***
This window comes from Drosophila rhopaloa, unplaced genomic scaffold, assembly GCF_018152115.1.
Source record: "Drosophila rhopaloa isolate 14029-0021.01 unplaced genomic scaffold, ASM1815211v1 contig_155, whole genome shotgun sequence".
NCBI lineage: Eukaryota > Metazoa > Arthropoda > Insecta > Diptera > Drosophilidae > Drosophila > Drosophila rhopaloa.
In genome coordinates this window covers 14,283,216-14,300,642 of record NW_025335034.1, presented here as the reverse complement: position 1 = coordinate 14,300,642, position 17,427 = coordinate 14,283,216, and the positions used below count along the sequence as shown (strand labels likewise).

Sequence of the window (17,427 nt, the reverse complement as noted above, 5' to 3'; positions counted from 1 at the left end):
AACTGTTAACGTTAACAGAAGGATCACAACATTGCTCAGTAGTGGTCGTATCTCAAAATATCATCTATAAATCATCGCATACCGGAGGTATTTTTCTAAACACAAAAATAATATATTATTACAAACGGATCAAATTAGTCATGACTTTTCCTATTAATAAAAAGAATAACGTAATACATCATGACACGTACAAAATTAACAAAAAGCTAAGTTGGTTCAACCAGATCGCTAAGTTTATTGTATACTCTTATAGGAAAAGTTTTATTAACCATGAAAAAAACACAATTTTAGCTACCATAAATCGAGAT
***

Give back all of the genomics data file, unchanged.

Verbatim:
This window comes from Drosophila rhopaloa, unplaced genomic scaffold, assembly GCF_018152115.1.
Source record: "Drosophila rhopaloa isolate 14029-0021.01 unplaced genomic scaffold, ASM1815211v1 contig_155, whole genome shotgun sequence".
NCBI lineage: Eukaryota > Metazoa > Arthropoda > Insecta > Diptera > Drosophilidae > Drosophila > Drosophila rhopaloa.
In genome coordinates this window covers 14,283,216-14,300,642 of record NW_025335034.1, presented here as the reverse complement: position 1 = coordinate 14,300,642, position 17,427 = coordinate 14,283,216, and the positions used below count along the sequence as shown (strand labels likewise).

Sequence of the window (17,427 nt, the reverse complement as noted above, 5' to 3'; positions counted from 1 at the left end):
AACTGTTAACGTTAACAGAAGGATCACAACATTGCTCAGTAGTGGTCGTATCTCAAAATATCATCTATAAATCATCGCATACCGGAGGTATTTTTCTAAACACAAAAATAATATATTATTACAAACGGATCAAATTAGTCATGACTTTTCCTATTAATAAAAAGAATAACGTAATACATCATGACACGTACAAAATTAACAAAAAGCTAAGTTGGTTCAACCAGATCGCTAAGTTTATTGTATACTCTTATAGGAAAAGTTTTATTAACCATGAAAAAAACACAATTTTAGCTACCATAAATCGAGAT